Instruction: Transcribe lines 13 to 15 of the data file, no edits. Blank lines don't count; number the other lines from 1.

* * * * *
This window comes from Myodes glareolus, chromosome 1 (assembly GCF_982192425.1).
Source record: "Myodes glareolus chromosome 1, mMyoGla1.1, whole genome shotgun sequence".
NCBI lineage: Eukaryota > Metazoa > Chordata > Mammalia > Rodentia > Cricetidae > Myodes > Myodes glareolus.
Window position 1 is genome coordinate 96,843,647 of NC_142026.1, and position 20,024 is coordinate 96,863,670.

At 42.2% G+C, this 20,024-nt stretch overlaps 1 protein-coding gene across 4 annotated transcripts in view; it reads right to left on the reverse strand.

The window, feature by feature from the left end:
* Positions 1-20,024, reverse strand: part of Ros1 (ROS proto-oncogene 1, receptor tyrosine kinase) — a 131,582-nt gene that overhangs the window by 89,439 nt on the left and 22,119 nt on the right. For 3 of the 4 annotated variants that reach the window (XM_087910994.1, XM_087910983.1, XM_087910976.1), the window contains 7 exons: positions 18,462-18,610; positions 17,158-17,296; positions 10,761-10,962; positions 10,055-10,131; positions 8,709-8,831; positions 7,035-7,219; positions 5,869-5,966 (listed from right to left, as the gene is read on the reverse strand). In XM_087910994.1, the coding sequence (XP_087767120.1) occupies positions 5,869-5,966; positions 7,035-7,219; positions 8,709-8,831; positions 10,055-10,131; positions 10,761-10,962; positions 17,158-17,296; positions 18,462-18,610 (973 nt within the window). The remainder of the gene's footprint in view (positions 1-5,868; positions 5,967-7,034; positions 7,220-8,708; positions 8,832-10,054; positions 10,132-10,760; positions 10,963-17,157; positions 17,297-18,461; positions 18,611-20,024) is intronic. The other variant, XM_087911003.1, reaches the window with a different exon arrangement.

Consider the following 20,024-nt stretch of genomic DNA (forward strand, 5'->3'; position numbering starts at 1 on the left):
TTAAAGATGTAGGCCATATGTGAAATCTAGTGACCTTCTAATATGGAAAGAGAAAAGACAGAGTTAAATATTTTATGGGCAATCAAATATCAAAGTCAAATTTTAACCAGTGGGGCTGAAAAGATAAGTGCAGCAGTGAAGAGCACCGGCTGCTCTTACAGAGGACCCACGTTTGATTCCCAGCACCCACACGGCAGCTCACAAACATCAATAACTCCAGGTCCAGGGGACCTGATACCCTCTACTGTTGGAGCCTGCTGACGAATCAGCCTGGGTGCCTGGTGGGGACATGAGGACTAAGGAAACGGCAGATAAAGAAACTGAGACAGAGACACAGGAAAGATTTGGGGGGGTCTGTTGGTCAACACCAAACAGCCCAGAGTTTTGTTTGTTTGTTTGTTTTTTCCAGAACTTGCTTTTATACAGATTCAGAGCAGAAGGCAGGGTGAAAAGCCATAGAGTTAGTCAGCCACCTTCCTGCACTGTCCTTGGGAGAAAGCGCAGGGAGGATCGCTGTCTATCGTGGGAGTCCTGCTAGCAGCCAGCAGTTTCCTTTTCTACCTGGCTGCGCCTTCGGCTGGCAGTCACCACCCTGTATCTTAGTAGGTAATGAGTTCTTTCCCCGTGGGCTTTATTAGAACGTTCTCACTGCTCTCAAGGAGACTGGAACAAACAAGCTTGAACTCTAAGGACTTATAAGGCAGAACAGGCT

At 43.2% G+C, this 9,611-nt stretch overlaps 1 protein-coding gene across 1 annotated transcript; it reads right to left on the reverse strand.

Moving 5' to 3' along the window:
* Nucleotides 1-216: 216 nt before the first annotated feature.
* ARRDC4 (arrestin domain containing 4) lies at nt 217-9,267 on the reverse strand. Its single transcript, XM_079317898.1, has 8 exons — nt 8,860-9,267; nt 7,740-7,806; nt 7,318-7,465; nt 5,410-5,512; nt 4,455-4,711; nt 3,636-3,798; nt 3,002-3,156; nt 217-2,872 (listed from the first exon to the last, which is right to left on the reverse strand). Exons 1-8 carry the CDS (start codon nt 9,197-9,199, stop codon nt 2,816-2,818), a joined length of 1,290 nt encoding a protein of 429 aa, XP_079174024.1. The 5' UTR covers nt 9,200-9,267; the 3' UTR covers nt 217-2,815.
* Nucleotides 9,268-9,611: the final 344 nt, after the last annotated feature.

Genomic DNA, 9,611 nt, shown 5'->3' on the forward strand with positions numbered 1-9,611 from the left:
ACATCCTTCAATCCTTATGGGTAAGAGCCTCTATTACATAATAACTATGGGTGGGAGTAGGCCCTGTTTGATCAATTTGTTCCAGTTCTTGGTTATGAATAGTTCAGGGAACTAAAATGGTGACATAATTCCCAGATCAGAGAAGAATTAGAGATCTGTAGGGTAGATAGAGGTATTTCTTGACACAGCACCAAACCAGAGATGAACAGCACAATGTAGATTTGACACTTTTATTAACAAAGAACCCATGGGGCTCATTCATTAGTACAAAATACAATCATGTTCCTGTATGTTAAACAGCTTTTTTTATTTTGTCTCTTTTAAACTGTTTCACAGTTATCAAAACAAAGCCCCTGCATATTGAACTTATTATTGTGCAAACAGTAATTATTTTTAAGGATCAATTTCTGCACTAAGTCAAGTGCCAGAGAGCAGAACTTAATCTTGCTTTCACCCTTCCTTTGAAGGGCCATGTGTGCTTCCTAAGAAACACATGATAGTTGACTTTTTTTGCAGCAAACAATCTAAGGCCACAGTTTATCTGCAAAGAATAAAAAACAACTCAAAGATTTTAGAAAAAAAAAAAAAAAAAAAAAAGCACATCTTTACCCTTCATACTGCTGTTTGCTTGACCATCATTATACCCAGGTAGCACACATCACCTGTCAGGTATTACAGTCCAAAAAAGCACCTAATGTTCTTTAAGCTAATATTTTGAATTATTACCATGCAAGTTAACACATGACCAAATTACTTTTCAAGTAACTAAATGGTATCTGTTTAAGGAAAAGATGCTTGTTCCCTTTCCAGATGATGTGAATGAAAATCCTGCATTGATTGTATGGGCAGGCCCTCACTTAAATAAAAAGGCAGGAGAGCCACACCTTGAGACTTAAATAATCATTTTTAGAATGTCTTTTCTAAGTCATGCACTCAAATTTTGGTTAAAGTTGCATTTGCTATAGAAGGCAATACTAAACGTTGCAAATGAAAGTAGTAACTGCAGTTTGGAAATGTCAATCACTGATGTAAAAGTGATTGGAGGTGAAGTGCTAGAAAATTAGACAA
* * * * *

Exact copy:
* ARRDC4 (arrestin domain containing 4) lies at nt 217-9,267 on the reverse strand. Its single transcript, XM_079317898.1, has 8 exons — nt 8,860-9,267; nt 7,740-7,806; nt 7,318-7,465; nt 5,410-5,512; nt 4,455-4,711; nt 3,636-3,798; nt 3,002-3,156; nt 217-2,872 (listed from the first exon to the last, which is right to left on the reverse strand). Exons 1-8 carry the CDS (start codon nt 9,197-9,199, stop codon nt 2,816-2,818), a joined length of 1,290 nt encoding a protein of 429 aa, XP_079174024.1. The 5' UTR covers nt 9,200-9,267; the 3' UTR covers nt 217-2,815.
* Nucleotides 9,268-9,611: the final 344 nt, after the last annotated feature.

Genomic DNA, 9,611 nt, shown 5'->3' on the forward strand with positions numbered 1-9,611 from the left: